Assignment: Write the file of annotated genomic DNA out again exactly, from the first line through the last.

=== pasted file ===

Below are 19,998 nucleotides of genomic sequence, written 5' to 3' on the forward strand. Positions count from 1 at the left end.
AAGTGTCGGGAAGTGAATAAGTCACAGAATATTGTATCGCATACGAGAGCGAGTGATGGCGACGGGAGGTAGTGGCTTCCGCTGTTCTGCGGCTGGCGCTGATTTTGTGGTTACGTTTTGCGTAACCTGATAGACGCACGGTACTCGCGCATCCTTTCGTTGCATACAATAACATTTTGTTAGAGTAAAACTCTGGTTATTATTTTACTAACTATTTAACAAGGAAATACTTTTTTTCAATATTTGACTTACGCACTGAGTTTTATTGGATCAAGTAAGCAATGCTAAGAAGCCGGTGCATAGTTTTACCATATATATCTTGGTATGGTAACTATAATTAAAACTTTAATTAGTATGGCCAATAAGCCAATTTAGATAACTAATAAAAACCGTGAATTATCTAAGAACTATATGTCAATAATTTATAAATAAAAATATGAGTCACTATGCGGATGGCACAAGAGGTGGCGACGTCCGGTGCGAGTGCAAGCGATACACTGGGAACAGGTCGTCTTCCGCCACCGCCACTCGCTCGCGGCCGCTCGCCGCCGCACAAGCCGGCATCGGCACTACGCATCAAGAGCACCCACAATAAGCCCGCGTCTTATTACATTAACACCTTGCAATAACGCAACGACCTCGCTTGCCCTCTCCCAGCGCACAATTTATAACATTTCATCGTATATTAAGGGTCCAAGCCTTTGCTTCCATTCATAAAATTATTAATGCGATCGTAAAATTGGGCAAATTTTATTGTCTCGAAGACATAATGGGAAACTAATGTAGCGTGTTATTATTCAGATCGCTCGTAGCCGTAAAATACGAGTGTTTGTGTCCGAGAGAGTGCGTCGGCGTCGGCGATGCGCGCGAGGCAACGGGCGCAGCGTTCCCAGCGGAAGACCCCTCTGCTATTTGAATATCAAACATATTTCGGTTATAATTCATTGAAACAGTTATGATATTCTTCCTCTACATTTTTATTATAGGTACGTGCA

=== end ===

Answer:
Below are 19,998 nucleotides of genomic sequence, written 5' to 3' on the forward strand. Positions count from 1 at the left end.
AAGTGTCGGGAAGTGAATAAGTCACAGAATATTGTATCGCATACGAGAGCGAGTGATGGCGACGGGAGGTAGTGGCTTCCGCTGTTCTGCGGCTGGCGCTGATTTTGTGGTTACGTTTTGCGTAACCTGATAGACGCACGGTACTCGCGCATCCTTTCGTTGCATACAATAACATTTTGTTAGAGTAAAACTCTGGTTATTATTTTACTAACTATTTAACAAGGAAATACTTTTTTTCAATATTTGACTTACGCACTGAGTTTTATTGGATCAAGTAAGCAATGCTAAGAAGCCGGTGCATAGTTTTACCATATATATCTTGGTATGGTAACTATAATTAAAACTTTAATTAGTATGGCCAATAAGCCAATTTAGATAACTAATAAAAACCGTGAATTATCTAAGAACTATATGTCAATAATTTATAAATAAAAATATGAGTCACTATGCGGATGGCACAAGAGGTGGCGACGTCCGGTGCGAGTGCAAGCGATACACTGGGAACAGGTCGTCTTCCGCCACCGCCACTCGCTCGCGGCCGCTCGCCGCCGCACAAGCCGGCATCGGCACTACGCATCAAGAGCACCCACAATAAGCCCGCGTCTTATTACATTAACACCTTGCAATAACGCAACGACCTCGCTTGCCCTCTCCCAGCGCACAATTTATAACATTTCATCGTATATTAAGGGTCCAAGCCTTTGCTTCCATTCATAAAATTATTAATGCGATCGTAAAATTGGGCAAATTTTATTGTCTCGAAGACATAATGGGAAACTAATGTAGCGTGTTATTATTCAGATCGCTCGTAGCCGTAAAATACGAGTGTTTGTGTCCGAGAGAGTGCGTCGGCGTCGGCGATGCGCGCGAGGCAACGGGCGCAGCGTTCCCAGCGGAAGACCCCTCTGCTATTTGAATATCAAACATATTTCGGTTATAATTCATTGAAACAGTTATGATATTCTTCCTCTACATTTTTATTATAGGTACGTGCA